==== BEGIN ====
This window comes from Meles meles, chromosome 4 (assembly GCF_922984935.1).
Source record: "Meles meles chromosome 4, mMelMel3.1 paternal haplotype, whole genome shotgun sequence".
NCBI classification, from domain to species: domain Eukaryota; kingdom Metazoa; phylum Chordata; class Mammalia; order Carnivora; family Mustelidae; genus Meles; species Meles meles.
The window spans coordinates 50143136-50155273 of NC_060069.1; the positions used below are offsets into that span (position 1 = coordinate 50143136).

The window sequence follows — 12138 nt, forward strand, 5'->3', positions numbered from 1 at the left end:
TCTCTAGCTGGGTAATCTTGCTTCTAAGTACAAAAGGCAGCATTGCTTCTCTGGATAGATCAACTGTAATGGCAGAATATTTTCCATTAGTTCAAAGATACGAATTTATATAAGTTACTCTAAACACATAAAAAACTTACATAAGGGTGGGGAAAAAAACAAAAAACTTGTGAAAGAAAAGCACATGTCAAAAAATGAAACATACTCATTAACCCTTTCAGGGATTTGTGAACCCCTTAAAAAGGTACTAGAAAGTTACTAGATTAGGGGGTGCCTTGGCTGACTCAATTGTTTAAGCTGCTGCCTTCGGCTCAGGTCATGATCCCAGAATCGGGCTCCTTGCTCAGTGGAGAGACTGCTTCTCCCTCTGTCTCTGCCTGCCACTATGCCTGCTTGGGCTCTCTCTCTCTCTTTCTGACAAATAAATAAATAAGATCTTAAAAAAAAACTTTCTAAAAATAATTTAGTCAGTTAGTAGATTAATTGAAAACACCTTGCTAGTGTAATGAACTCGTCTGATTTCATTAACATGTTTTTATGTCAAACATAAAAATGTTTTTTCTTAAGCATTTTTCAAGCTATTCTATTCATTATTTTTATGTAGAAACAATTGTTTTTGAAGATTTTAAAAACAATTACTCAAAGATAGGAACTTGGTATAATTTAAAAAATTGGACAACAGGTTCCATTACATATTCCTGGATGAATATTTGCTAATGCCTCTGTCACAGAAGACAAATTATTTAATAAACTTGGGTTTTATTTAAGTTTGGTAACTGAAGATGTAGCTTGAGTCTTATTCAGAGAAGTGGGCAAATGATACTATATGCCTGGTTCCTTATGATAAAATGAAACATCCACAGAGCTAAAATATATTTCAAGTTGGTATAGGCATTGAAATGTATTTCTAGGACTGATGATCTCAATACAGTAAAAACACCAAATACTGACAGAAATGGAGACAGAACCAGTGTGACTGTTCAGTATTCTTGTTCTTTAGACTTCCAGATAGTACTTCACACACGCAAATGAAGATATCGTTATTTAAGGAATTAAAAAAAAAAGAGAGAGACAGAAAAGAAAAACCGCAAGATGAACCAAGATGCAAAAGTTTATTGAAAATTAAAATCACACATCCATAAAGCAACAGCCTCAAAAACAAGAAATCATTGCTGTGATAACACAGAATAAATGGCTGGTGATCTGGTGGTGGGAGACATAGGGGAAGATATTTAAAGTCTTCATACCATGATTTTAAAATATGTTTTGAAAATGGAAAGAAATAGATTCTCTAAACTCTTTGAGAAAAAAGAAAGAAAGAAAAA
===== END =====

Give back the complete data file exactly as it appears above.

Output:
This window comes from Meles meles, chromosome 4 (assembly GCF_922984935.1).
Source record: "Meles meles chromosome 4, mMelMel3.1 paternal haplotype, whole genome shotgun sequence".
NCBI classification, from domain to species: domain Eukaryota; kingdom Metazoa; phylum Chordata; class Mammalia; order Carnivora; family Mustelidae; genus Meles; species Meles meles.
The window spans coordinates 50143136-50155273 of NC_060069.1; the positions used below are offsets into that span (position 1 = coordinate 50143136).

The window sequence follows — 12138 nt, forward strand, 5'->3', positions numbered from 1 at the left end:
TCTCTAGCTGGGTAATCTTGCTTCTAAGTACAAAAGGCAGCATTGCTTCTCTGGATAGATCAACTGTAATGGCAGAATATTTTCCATTAGTTCAAAGATACGAATTTATATAAGTTACTCTAAACACATAAAAAACTTACATAAGGGTGGGGAAAAAAACAAAAAACTTGTGAAAGAAAAGCACATGTCAAAAAATGAAACATACTCATTAACCCTTTCAGGGATTTGTGAACCCCTTAAAAAGGTACTAGAAAGTTACTAGATTAGGGGGTGCCTTGGCTGACTCAATTGTTTAAGCTGCTGCCTTCGGCTCAGGTCATGATCCCAGAATCGGGCTCCTTGCTCAGTGGAGAGACTGCTTCTCCCTCTGTCTCTGCCTGCCACTATGCCTGCTTGGGCTCTCTCTCTCTCTTTCTGACAAATAAATAAATAAGATCTTAAAAAAAAACTTTCTAAAAATAATTTAGTCAGTTAGTAGATTAATTGAAAACACCTTGCTAGTGTAATGAACTCGTCTGATTTCATTAACATGTTTTTATGTCAAACATAAAAATGTTTTTTCTTAAGCATTTTTCAAGCTATTCTATTCATTATTTTTATGTAGAAACAATTGTTTTTGAAGATTTTAAAAACAATTACTCAAAGATAGGAACTTGGTATAATTTAAAAAATTGGACAACAGGTTCCATTACATATTCCTGGATGAATATTTGCTAATGCCTCTGTCACAGAAGACAAATTATTTAATAAACTTGGGTTTTATTTAAGTTTGGTAACTGAAGATGTAGCTTGAGTCTTATTCAGAGAAGTGGGCAAATGATACTATATGCCTGGTTCCTTATGATAAAATGAAACATCCACAGAGCTAAAATATATTTCAAGTTGGTATAGGCATTGAAATGTATTTCTAGGACTGATGATCTCAATACAGTAAAAACACCAAATACTGACAGAAATGGAGACAGAACCAGTGTGACTGTTCAGTATTCTTGTTCTTTAGACTTCCAGATAGTACTTCACACACGCAAATGAAGATATCGTTATTTAAGGAATTAAAAAAAAAAGAGAGAGACAGAAAAGAAAAACCGCAAGATGAACCAAGATGCAAAAGTTTATTGAAAATTAAAATCACACATCCATAAAGCAACAGCCTCAAAAACAAGAAATCATTGCTGTGATAACACAGAATAAATGGCTGGTGATCTGGTGGTGGGAGACATAGGGGAAGATATTTAAAGTCTTCATACCATGATTTTAAAATATGTTTTGAAAATGGAAAGAAATAGATTCTCTAAACTCTTTGAGAAAAAAGAAAGAAAGAAAAA